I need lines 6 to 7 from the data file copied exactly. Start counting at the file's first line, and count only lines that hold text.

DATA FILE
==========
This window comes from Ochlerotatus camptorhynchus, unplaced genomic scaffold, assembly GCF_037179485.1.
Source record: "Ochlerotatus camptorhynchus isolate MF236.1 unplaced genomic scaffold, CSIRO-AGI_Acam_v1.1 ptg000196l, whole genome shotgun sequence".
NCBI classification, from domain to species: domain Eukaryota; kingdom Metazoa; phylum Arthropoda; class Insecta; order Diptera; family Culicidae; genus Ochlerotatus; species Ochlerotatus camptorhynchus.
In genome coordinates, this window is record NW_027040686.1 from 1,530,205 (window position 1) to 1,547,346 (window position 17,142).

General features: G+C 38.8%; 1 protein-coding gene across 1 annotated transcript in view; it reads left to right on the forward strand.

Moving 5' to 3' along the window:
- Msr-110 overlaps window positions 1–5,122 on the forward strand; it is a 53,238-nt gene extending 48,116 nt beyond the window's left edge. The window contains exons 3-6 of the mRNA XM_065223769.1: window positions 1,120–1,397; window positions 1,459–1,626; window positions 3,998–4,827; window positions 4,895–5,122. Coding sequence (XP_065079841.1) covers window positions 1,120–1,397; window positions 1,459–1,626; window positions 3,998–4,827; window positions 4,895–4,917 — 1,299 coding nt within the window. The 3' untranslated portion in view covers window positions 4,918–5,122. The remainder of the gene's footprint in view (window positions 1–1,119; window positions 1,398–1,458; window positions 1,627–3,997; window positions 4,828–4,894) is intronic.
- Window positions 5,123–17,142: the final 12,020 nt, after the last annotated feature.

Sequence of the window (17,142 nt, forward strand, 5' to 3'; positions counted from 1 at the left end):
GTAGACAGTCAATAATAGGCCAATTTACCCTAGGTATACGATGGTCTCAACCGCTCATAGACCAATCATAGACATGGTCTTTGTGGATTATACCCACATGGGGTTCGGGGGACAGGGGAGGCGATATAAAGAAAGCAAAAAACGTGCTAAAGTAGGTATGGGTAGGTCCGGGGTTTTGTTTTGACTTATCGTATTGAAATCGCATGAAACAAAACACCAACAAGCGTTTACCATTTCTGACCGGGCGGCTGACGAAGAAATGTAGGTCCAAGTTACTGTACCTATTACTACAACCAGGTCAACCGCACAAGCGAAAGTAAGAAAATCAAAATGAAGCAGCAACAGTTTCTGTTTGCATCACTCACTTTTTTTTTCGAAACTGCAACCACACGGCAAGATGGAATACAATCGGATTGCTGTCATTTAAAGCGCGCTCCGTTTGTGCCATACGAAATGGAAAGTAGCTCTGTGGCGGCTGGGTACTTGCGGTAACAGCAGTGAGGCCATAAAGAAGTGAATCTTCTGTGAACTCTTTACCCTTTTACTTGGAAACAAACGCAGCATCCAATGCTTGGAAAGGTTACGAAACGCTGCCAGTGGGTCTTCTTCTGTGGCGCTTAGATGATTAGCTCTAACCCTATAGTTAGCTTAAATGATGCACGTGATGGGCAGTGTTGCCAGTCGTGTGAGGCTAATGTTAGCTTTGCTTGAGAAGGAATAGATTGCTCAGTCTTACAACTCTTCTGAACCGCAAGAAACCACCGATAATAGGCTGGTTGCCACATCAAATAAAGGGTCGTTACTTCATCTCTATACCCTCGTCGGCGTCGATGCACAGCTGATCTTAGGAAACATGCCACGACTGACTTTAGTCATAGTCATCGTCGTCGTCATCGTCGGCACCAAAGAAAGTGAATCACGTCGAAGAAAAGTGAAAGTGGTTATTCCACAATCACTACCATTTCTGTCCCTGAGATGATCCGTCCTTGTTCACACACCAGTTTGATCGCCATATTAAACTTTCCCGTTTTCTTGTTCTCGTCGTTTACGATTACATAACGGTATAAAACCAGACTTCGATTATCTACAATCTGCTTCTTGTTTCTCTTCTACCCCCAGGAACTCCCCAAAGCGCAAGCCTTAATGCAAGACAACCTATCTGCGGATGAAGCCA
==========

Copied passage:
Moving 5' to 3' along the window:
- Msr-110 overlaps window positions 1–5,122 on the forward strand; it is a 53,238-nt gene extending 48,116 nt beyond the window's left edge. The window contains exons 3-6 of the mRNA XM_065223769.1: window positions 1,120–1,397; window positions 1,459–1,626; window positions 3,998–4,827; window positions 4,895–5,122. Coding sequence (XP_065079841.1) covers window positions 1,120–1,397; window positions 1,459–1,626; window positions 3,998–4,827; window positions 4,895–4,917 — 1,299 coding nt within the window. The 3' untranslated portion in view covers window positions 4,918–5,122. The remainder of the gene's footprint in view (window positions 1–1,119; window positions 1,398–1,458; window positions 1,627–3,997; window positions 4,828–4,894) is intronic.